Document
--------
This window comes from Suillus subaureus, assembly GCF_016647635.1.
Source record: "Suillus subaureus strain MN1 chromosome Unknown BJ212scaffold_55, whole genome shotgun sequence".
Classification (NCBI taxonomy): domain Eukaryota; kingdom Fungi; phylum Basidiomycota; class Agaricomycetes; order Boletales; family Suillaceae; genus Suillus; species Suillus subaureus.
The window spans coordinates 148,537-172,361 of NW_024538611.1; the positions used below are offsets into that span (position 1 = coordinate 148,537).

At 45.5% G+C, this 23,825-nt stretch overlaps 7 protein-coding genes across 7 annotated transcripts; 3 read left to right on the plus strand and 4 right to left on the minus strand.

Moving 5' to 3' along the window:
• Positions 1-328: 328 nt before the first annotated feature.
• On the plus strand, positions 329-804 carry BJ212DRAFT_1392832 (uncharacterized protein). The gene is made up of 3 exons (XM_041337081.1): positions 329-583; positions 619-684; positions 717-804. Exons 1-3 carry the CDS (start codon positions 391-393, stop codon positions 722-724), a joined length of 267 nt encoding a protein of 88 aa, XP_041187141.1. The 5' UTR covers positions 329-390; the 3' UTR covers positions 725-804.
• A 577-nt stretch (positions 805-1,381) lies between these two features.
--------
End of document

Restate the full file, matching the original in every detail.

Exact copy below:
This window comes from Suillus subaureus, assembly GCF_016647635.1.
Source record: "Suillus subaureus strain MN1 chromosome Unknown BJ212scaffold_55, whole genome shotgun sequence".
Classification (NCBI taxonomy): domain Eukaryota; kingdom Fungi; phylum Basidiomycota; class Agaricomycetes; order Boletales; family Suillaceae; genus Suillus; species Suillus subaureus.
The window spans coordinates 148,537-172,361 of NW_024538611.1; the positions used below are offsets into that span (position 1 = coordinate 148,537).

At 45.5% G+C, this 23,825-nt stretch overlaps 7 protein-coding genes across 7 annotated transcripts; 3 read left to right on the plus strand and 4 right to left on the minus strand.

Moving 5' to 3' along the window:
• Positions 1-328: 328 nt before the first annotated feature.
• On the plus strand, positions 329-804 carry BJ212DRAFT_1392832 (uncharacterized protein). The gene is made up of 3 exons (XM_041337081.1): positions 329-583; positions 619-684; positions 717-804. Exons 1-3 carry the CDS (start codon positions 391-393, stop codon positions 722-724), a joined length of 267 nt encoding a protein of 88 aa, XP_041187141.1. The 5' UTR covers positions 329-390; the 3' UTR covers positions 725-804.
• A 577-nt stretch (positions 805-1,381) lies between these two features.